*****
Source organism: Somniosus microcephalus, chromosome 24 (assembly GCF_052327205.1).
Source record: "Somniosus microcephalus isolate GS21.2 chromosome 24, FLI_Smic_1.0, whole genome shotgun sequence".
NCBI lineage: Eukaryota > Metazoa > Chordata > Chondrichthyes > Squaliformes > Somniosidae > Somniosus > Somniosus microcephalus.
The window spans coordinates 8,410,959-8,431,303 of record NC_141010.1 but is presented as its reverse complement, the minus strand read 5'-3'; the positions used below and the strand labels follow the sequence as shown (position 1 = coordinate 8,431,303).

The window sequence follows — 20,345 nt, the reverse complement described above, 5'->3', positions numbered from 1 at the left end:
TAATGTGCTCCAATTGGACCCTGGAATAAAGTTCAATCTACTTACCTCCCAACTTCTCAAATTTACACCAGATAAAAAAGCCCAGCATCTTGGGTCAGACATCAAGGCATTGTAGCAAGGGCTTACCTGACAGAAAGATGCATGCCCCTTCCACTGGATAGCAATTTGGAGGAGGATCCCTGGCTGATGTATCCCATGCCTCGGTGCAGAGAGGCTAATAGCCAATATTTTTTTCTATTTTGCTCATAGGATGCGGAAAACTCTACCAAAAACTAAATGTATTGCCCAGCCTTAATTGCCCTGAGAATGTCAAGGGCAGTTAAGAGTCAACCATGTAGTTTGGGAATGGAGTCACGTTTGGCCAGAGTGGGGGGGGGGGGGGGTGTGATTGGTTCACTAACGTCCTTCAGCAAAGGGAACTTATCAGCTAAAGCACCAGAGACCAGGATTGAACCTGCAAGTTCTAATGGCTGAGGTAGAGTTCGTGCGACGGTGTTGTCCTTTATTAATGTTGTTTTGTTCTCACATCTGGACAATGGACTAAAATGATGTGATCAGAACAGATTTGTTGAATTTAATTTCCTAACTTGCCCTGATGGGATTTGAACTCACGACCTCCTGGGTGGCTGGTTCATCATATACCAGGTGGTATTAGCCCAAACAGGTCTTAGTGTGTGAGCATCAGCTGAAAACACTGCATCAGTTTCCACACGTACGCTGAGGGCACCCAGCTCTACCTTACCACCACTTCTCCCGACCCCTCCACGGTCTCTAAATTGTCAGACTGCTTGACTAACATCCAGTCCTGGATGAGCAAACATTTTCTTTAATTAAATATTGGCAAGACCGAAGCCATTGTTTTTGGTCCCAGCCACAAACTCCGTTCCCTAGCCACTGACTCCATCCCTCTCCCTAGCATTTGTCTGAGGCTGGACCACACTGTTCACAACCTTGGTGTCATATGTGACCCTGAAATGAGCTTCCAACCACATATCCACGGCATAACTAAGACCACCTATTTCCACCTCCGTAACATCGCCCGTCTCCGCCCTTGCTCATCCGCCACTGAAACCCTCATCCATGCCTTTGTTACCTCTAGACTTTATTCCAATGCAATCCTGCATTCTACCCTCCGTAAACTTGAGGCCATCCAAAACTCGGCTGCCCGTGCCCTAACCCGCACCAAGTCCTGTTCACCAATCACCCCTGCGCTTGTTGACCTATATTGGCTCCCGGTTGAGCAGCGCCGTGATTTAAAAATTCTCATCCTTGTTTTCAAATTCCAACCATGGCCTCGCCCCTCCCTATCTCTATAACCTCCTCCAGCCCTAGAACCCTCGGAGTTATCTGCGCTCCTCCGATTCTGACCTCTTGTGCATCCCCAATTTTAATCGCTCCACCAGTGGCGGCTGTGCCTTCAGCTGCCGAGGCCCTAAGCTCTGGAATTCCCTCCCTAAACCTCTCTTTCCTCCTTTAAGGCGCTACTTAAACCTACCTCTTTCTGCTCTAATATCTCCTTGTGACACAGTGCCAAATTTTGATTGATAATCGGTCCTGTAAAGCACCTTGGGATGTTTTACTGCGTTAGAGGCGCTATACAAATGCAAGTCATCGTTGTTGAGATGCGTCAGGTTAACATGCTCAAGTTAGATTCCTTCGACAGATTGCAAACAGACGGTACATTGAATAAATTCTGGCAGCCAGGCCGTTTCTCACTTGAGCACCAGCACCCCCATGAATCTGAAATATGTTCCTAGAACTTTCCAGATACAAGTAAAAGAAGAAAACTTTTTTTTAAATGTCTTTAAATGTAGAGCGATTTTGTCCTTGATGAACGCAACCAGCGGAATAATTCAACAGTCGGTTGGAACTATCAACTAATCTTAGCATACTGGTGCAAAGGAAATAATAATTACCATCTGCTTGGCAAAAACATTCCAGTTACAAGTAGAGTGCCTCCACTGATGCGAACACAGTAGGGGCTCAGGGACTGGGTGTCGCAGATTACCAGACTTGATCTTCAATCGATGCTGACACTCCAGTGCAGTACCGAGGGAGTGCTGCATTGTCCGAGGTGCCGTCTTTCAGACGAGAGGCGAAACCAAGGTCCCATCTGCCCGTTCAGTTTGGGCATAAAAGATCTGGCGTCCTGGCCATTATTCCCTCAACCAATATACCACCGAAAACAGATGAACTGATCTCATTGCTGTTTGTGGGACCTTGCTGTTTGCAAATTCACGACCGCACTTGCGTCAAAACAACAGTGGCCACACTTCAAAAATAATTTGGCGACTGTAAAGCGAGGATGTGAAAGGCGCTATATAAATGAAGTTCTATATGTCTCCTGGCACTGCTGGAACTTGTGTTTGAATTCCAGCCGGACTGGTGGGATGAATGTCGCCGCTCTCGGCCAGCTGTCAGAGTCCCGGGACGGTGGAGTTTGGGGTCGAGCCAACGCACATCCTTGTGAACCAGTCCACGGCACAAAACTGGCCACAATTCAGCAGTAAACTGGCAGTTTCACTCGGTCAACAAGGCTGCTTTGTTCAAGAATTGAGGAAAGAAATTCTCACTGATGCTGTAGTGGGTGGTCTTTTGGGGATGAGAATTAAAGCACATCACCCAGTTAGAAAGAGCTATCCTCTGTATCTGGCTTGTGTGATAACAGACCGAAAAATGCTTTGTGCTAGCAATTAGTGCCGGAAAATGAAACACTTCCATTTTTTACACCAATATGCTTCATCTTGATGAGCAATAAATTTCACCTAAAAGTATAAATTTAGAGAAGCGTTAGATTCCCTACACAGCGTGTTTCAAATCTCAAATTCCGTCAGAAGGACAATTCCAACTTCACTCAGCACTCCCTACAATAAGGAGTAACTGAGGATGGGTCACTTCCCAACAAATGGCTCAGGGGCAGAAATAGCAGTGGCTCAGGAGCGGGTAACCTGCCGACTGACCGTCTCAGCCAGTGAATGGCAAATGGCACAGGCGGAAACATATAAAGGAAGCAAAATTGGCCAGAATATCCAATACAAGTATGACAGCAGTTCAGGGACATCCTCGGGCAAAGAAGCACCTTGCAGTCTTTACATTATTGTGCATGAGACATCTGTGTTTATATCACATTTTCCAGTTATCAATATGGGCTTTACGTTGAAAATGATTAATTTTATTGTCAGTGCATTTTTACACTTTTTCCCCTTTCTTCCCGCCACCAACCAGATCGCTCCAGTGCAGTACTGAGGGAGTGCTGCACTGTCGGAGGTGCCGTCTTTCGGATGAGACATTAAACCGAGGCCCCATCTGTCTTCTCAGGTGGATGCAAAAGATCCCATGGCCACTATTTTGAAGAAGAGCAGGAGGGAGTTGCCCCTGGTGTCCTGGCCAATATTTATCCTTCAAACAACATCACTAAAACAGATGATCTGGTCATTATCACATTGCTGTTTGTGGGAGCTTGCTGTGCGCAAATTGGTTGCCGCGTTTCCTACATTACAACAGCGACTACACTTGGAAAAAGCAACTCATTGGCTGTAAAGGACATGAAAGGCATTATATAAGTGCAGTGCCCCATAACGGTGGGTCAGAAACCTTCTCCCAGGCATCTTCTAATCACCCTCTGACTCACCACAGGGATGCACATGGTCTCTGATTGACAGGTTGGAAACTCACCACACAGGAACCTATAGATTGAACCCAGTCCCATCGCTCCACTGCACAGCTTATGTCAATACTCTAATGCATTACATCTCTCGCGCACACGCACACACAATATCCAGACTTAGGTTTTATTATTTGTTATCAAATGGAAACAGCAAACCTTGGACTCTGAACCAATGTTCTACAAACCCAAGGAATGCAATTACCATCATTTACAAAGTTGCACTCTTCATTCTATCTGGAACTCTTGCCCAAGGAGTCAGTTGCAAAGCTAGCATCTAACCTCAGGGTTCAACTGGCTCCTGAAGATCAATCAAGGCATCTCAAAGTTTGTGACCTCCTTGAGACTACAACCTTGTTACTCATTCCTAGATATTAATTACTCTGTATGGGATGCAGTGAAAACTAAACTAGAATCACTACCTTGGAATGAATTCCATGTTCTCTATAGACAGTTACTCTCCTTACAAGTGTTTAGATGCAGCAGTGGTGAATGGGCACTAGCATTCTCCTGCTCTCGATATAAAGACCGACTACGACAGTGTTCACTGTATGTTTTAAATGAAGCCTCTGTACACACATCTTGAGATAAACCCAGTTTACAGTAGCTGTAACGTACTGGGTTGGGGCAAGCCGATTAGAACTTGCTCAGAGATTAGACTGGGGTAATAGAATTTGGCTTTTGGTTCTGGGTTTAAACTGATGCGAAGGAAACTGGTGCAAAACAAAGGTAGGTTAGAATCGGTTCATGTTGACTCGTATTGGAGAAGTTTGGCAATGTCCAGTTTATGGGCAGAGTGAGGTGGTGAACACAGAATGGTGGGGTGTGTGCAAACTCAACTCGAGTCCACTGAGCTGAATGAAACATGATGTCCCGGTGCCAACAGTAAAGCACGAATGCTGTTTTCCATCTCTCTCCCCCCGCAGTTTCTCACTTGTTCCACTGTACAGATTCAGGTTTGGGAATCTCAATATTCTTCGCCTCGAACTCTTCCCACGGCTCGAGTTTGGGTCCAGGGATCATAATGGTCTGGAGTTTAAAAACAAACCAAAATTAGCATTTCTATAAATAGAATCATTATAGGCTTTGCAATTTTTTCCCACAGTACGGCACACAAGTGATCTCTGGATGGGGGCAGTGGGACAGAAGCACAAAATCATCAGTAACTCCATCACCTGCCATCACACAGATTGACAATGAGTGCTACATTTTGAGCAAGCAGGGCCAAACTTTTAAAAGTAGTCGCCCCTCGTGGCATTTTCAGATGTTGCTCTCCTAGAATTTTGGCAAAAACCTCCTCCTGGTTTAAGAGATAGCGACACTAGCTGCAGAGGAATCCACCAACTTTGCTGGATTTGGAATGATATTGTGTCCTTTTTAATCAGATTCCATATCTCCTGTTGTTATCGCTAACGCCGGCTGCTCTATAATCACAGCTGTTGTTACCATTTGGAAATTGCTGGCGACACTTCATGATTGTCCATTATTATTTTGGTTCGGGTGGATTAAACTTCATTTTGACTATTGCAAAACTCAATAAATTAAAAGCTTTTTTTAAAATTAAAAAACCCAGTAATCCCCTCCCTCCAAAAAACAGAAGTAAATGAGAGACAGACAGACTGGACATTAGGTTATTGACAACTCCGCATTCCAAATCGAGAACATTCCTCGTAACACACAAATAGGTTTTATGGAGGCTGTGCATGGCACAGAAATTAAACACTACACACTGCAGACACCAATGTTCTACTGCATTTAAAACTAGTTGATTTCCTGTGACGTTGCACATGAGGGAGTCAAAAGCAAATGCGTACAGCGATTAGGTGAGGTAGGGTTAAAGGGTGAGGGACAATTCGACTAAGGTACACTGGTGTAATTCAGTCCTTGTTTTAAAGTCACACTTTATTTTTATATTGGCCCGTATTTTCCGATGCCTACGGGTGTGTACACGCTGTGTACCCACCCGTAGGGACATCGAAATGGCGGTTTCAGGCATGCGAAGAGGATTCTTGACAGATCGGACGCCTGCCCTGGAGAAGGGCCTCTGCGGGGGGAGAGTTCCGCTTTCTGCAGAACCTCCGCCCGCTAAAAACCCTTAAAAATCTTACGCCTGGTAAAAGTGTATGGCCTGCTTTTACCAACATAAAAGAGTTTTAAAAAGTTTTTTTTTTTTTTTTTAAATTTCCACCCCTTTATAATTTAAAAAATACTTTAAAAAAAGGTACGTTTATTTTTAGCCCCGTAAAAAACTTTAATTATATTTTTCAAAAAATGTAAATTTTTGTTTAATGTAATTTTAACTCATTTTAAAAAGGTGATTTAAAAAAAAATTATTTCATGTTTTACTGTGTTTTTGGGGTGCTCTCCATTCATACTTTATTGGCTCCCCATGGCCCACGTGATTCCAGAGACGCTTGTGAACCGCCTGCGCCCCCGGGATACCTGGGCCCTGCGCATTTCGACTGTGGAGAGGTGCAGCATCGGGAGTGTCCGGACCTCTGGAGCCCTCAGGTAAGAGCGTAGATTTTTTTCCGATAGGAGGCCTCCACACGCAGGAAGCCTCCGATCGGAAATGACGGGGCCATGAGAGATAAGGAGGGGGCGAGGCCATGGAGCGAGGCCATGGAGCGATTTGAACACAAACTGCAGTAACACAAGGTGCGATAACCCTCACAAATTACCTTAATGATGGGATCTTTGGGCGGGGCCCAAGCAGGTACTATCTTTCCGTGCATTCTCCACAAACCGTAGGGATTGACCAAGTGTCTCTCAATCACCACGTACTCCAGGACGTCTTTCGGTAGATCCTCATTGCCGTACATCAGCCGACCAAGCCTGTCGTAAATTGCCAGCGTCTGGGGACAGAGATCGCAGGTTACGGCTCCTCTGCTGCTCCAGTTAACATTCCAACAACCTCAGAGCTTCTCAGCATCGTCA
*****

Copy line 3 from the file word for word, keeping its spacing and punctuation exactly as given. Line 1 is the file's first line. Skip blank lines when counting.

NCBI lineage: Eukaryota > Metazoa > Chordata > Chondrichthyes > Squaliformes > Somniosidae > Somniosus > Somniosus microcephalus.